About two weeks into the walk, I decided that my packing had not been as strategically planned as I thought it had been, and I actually had some extra clothes – things intended for colder weather that I was clearly not going to need under the heat of the Spanish sun. I put together a little bundle of things and prepared to send them back to my hosts in Madrid, where I could pick them up at the end of my walk.
And as I was about to leave for the post office, I looked at the red brick of a book - the Word of God, and the prayers of the church, with its little ribbons hanging out. And oh, how I wanted to be rid of it! This was my chance to lighten my load. Books are heavy, and this one in particular. And it’s not like I was using it. And I had the Kindle if I really needed anything. But somehow, I could not bring myself to remove the book from my backpack and get rid of it. I knew that a significant part of me did not want to carry this thing with me, but some other insistent part of me couldn’t help but see the book as a symbol, the carrying of which was more important than its use.
I began to think of the weight of this book in my pack as something I needed to carry, and wanted to carry. I had noticed that in Spanish cathedrals you often find, on one of the transept walls, near the doors that are used for daily entry, an extremely large mural of Saint Christopher carrying the Christ-child across the river.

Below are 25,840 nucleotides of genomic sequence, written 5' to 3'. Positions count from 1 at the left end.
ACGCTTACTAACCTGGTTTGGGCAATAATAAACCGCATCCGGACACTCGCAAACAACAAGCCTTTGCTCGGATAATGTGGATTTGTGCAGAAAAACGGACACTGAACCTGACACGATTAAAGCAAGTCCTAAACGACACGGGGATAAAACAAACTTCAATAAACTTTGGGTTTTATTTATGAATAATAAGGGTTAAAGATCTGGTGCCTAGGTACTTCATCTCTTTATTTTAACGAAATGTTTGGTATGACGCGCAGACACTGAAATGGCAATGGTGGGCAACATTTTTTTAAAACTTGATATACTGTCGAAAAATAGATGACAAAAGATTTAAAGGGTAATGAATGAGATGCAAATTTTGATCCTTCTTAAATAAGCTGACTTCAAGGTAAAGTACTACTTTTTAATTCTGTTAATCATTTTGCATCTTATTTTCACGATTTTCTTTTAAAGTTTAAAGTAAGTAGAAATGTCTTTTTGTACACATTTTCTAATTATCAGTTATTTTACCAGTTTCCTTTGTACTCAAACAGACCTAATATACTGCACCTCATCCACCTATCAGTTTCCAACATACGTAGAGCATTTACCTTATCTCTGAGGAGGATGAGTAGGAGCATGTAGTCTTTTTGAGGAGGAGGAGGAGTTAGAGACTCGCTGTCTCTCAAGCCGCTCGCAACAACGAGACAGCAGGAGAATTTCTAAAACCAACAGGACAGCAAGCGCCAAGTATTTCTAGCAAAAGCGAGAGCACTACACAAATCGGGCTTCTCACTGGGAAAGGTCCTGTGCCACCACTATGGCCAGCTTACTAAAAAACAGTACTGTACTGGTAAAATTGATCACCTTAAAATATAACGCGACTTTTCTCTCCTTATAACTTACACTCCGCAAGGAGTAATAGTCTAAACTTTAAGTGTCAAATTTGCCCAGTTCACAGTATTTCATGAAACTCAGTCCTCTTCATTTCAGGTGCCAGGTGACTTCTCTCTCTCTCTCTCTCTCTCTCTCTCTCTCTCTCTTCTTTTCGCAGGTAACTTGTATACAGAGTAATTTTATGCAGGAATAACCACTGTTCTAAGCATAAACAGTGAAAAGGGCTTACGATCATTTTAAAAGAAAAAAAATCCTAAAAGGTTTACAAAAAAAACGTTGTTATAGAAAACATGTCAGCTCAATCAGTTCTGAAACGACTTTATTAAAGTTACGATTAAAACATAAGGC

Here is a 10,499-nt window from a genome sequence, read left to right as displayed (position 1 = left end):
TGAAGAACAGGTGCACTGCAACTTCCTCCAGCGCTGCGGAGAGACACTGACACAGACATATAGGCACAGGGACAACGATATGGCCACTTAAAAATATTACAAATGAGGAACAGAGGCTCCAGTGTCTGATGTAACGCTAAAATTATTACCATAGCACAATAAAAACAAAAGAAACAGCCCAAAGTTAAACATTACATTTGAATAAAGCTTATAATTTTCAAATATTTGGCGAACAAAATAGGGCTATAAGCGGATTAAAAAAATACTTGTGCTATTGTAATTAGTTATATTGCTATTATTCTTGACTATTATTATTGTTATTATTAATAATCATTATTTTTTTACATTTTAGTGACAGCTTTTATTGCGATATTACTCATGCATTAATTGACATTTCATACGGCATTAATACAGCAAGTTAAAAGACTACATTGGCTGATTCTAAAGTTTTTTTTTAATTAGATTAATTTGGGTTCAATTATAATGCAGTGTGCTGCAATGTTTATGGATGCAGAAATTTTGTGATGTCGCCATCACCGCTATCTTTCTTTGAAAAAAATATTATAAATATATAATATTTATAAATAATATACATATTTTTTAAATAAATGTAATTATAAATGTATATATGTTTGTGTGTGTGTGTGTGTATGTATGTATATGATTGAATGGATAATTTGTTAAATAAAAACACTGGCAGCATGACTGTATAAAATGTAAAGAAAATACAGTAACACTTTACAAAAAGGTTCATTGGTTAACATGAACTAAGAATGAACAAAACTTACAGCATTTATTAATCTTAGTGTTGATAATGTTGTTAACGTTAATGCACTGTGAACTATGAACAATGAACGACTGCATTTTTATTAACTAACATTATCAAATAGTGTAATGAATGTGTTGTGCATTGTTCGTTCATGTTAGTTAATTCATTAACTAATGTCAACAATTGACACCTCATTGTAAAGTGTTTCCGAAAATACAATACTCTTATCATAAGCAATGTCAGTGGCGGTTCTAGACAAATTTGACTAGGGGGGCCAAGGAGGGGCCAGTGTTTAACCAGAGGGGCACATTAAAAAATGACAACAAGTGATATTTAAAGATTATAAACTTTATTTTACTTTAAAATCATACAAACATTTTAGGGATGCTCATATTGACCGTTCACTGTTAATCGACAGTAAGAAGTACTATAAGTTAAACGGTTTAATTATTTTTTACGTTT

Remember the legend that St. Christopher, on converting to Christian faith, sought to serve Christ, and was instructed by a hermit to assist people in the crossing of a dangerous river. One day, a little child came to the riverside in need of Christopher’s help. “Christopher lifted the child in his great arms, placed him on his shoulder, and started across, staff in hand. At every step the load grew more burdensome, and Christopher came near losing his balance in the rushing water. On reaching the other bank, he put the boy down, saying, ‘Child, thou hast put me in dire peril, and hast weighed so heavily on me that if I had borne the whole weight of the world upon my shoulders it could not have burdened me more heavily.’ The boy answered, ‘Wonder not, Christopher, for not only hast thou borne the whole world on thy shoulders, but Him who created the world.’”“[i]